Retail and brand communication guru Mary Portas discusses her recently released memoir, Shop Girl, and shares her memories of growing up in Watford in the 70s and her first steps into the world of retail at Harvey Nichols and Harrods in the early 80s.
Born into a large Irish family, Mary’s childhood is full of love, laughter, fun and mischief. However when Mary is 16 tragedy strikes and her world is blown apart. New responsibilities at home mean her ambitions to act are pushed to one side. But things play out unexpectedly: after vowing she doesn’t want to work in a shop for the rest of her life Mary takes to the camp and glamour of dressing displays in Harvey Nichols and Harrods like a duck to water, and Mary, Queen of Shops is born.
She talks to Gaby Wood, the Telegraph’s Head of Books.
Bernard Hinault is one of the greatest cyclists of all time. He is a five-time winner of the Tour de France and the only man to have won each of the Grand Tours on more than one occasion. Hinault is the last ‘old-school’ champion: a larger-than-life character from a working-class background, capable of winning on all terrains, in major Tours and one-day Classics. Nicknamed ‘The Badger’ for his combative style, he led a cyclists’ strike in his first Tour and instigated a legendary punch-up with demonstrators in 1982 while in the middle of a race. Hinault’s battles with teammates Laurent Fignon and Greg LeMond provide some of the greatest moments in Tour history.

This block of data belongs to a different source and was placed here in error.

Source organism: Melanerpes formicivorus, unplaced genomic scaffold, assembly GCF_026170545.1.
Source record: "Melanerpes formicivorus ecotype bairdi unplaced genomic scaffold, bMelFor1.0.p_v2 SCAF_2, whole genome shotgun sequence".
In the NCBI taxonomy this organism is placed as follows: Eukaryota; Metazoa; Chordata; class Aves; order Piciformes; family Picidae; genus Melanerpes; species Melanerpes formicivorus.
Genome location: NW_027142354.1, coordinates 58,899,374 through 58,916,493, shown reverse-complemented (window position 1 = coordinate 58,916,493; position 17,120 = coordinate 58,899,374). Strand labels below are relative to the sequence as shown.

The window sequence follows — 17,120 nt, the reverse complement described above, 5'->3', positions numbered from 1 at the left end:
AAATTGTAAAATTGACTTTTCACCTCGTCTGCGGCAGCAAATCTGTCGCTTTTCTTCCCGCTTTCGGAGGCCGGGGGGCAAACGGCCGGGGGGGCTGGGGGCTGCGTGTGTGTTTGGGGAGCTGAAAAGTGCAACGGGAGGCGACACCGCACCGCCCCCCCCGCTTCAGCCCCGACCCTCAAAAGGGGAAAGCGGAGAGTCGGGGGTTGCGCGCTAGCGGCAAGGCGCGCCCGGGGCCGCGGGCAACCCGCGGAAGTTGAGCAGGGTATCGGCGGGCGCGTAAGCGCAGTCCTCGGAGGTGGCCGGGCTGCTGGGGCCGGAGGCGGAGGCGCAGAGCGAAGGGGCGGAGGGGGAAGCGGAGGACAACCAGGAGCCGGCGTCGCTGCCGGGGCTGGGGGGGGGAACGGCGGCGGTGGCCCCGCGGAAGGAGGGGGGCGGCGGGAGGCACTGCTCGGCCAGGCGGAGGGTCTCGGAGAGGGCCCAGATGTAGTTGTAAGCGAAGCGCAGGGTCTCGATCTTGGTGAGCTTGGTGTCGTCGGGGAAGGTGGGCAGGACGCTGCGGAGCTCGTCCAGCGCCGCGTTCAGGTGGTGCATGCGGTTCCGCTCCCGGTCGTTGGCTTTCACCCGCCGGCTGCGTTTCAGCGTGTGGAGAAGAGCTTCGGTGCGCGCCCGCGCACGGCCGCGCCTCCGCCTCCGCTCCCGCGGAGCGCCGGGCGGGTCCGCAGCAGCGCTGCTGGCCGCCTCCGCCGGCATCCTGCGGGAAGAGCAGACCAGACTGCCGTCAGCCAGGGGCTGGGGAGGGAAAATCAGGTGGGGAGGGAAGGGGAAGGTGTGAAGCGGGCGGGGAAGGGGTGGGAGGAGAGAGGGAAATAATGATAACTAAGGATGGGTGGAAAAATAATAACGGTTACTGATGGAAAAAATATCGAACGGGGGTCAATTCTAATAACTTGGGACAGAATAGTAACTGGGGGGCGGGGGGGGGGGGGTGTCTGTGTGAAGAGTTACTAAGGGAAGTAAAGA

Sports writer and journalist William Fotheringham is the Guardian's cycling correspondent and author of a number of books about the cycling world, including the number one bestseller Merckx: Half Man Half Bike and biographies of Fausto Coppi and Tom Simpson.
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Celebrating the 150th anniversary of Lewis Carroll’s Alice’s Adventures in Wonderland, Beer sets the Alice books in a number of different contexts in the Victorian period – what was going on in Punch, in maths, in language theory, in evolutionary theory, in child development – and asks how the books both thrive on these presences and wriggle free of them. Beer is also the editor of Carroll’s poems Jabberwocky and Other Nonsense.
The award-winning novelist, author of Restoration, The Road Home, Music and Silence, and The Colour, awakens the senses in this diverse collection of short stories. In her precise yet sensuous style she lays bare the soul of her characters– the admirable, the embarrassing, the unfulfilled, the sexy and the adorable – to uncover a dazzling range of human emotions and desires. She reads, and talks to Peter Florence.
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Tallis is inspired by EM Forster’s thought that ‘Death destroys a man but the idea of it saves him’. He looks back on his world from the standpoint of his future corpse. He reflects on the senses that opened up his late world, the elements they reveal, the distances, divisions and intimacies of space, the multifarious activities that occupied his days; his possessions, his utterances, his relationship to others, the extinguished flame that was his self, his journey towards the end, and his afterlife either side of the grave.
Please click here to prebook lunch at Relish Restaurant on site